We hear it often today — trite phrases like “deep down we all want to be known/to be recognised/to be valued.” But how, and why? It is not easy. Because to love someone, however imperfectly, is to seek to know them in their moments of light and dark – and try to receive them in their progress of growth. Paradoxically, as much as we all try to avoid our own darkness, there is a deep craving within each of us, to have someone see us fully and yet continue to choose us and to choose to love us. It is this unconditional decision by someone to love us (not indulgently), that ultimately liberates us to receive and accept our own imperfection. It bestows both courage and detemination to keep on growing. This kind of thorough, deep, and authentic knowledge of others/ourself redeems us. Do you recall a time when you received the forgiveness and tender love of a parent, sibling, friend, or lover – in spite of the pain you inflicted upon them? The kind of wrong that you would not forgive, had it been done to you? And yet – you experienced mercy… how did you feel?

Though you may have initially felt undeserving, did you eventually experience a lightness of being – a deep sense of liberation and peace? The antidote to personal and spiritual stagnation is a contrite heart.

This is the heart of our Father in Heaven. The prophet Jeremiah recounts the trespasses that the ancestors of Israel committed against God by breaking the covenant He made with them. Although God brought to bear His holy anger upon the peoples, He renews a new covenant of Love with them – “deep within them I will plant my Law, writing it on their hearts… I will be their God and they shall be my people.” God forgives our iniquities and calls upon our sins no more.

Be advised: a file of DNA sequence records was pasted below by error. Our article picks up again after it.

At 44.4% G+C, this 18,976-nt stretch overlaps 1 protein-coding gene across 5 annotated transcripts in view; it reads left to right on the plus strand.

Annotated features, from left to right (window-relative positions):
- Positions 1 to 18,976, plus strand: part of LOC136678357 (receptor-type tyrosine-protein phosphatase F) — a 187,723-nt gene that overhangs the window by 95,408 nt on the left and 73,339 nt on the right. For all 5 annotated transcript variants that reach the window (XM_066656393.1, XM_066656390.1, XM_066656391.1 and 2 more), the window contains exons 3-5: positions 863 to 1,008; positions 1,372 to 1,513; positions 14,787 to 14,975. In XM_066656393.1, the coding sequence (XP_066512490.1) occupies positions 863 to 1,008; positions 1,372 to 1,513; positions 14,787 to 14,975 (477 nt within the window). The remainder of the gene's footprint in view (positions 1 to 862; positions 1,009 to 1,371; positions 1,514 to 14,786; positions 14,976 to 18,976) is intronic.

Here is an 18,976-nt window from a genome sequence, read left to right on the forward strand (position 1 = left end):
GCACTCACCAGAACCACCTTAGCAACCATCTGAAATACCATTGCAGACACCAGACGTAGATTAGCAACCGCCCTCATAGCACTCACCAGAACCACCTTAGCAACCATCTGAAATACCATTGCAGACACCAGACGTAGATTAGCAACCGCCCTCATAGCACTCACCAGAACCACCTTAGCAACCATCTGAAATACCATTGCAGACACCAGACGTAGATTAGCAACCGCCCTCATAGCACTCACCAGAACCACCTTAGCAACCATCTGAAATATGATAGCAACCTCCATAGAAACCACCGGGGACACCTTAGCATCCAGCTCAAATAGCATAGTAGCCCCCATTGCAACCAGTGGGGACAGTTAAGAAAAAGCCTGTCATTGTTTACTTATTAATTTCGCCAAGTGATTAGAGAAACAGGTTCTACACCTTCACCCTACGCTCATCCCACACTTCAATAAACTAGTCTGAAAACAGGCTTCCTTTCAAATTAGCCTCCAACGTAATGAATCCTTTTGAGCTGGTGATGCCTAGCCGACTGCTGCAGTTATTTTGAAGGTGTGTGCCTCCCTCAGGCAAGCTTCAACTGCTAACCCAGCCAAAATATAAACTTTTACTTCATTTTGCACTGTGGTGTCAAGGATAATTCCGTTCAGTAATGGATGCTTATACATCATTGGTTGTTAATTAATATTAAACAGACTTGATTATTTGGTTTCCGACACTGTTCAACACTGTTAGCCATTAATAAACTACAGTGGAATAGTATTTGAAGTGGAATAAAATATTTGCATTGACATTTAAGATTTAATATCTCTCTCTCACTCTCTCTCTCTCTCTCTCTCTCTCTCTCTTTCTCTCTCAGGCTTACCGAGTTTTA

As I reflect on the Responsorial Psalm today (Ps. 50), the Psalmist reminds me to constantly cry out to God to “Create a clean heart in me, O God.” It is a necessary reminder, because the Gospel passage reveals clearly that while I may proclaim to love Jesus-the-man and to know Him (as Simon Peter did) in one moment; I actually do not really KNOW Christ-the-Saviour and the extent of His mission and sacrifice. This is why Jesus rebuked Peter: “You are an obstacle in my path, because the way you think is not God’s way but man’s.”

This is the depth to which God knows me, and the lack of knowledge of my Father in Heaven. But I am assured – I cannot earn, nor study, nor pledge my way to Heaven. For this relationship rests not solely on my efforts, but on the love and grace of my Lord, and my willingness to keep on confessing my weakness, seeking restoration, praying without ceasing, and dying to my self in all my human wiles.

The Sacrament of Reconciliation is the ageless covenant, designed by God, that actively administers the healing salve of His mercy and restoration to us. God chose to use Jesus to carry out His plan of salvation. And Jesus chose the repentant Saint Peter to loose us from the chains of sin with ‘keys of the kingdom of heaven.’ In this Jubilee Year of Mercy, we pray: “[Jesus] You are the visible face of the invisible Father, of the God who manifests his power above all by forgiveness and mercy: let the Church be your visible face in the world, its Lord risen and glorified. You willed that your ministers would also be clothed in weakness in order that they may feel compassion for those in ignorance and error: let everyone who approaches them feel sought after, loved, and forgiven by God.” (excerpt from Pope Francis’ Prayer for the Extraordinary Jubilee Year of Mercy).

(Today’s OXYGEN by Debbie Loo)

Prayer: Lord, create in me a clean heart. Help me to extend mercy to myself and to my neighbour. Teach me to also practice mercy to your ministers, our priests, who themselves are clothed in the same human weaknesses I have. We are all equally in need of Your grace and love.

Thanksgiving: Thank you for revealing Your heart of love to me Lord. Thank You for always listening to my heart, even when I do not speak to You. This day and more often, help me to listen closely to Your heartbeat and draw closer to You.